In August 2018, the Central Laboratory of Roraima state (LACEN-RR) started testing samples from suspected measles cases using the real-time polymerase chain reaction (PCR) protocol developed by the Centers for Disease Control and Prevention (CDC), USA. The procedures followed annex 6.2 of the Manual for the Laboratory-based Surveillance of Measles, Rubella, and Congenital Rubella Syndrome (3rd edition, June 2018, http://www.who.int/immunization/monitoring_surveillance/burden/laboratory/Annex_6.2.pdf?ua=1). Until 21 January 2019, a total of 579 suspected measles cases were reported in Roraima state, 332 in the capital Boa Vista, and 226 in other 14 municipalities across the state. Among the reported cases, 355 were confirmed as measles, leading to an incidence rate of 80/100,000 inhabitants. Eleven Brazilian states have confirmed measles cases, totalling 10,302 cases countrywide.(4)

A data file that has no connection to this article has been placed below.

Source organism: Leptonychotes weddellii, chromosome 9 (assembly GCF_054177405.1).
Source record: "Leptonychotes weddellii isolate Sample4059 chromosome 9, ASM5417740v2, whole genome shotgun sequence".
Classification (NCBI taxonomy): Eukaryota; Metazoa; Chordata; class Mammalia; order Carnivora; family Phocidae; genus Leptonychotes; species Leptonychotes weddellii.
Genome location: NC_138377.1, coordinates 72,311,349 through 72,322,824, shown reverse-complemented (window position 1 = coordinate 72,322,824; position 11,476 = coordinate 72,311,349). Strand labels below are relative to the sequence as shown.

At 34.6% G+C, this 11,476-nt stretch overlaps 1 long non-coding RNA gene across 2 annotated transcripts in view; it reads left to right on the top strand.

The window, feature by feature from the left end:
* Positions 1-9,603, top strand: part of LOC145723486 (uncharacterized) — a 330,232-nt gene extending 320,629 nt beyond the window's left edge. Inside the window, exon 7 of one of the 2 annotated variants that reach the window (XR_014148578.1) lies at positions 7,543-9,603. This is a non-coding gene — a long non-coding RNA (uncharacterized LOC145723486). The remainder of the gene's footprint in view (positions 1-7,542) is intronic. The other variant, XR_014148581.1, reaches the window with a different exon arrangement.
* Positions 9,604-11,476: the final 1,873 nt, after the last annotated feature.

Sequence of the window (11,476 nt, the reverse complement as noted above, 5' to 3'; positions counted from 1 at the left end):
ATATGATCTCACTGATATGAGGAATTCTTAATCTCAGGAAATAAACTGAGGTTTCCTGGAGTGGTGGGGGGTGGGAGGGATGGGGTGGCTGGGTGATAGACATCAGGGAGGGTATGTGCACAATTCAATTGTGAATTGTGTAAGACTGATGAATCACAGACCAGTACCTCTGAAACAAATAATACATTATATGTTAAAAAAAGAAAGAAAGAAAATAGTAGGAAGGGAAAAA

As requested by of both Roraima state and the Brazilian health surveillance authorities, we selected one positive sample with a high viral load (Ct 22.0) to submit to a protocol for amplification of the entire genome and nucleotide sequencing. Initially, we aligned all measles D8 genomes with MAFFT v7.388.(5) The consensus sequence was used to design primers spanning the entire genome of measles D8 with the aid of Primal software(6) covering spans of around 400 bp. Two other primers targeting the initial 28 bases of the 5’ untranslated region (UTR) and the final 25 bases of the 3’ UTR were designed with a modified version of Primer3 v2.3.7 embedded in the Geneious software v10.2.6 (Biomatters, Auckland, New Zealand).(7) This primer design may be used for both next-generation sequencing, as previously described for the Zika virus,(6) and capillary sequencing performed in the present study. Primer sequences and details of the reverse transcription polymerase chain reaction (RT-PCR) protocol used for entire genome amplification and nucleotide sequencing are listed in Supplementary data (Table, Fig. 1).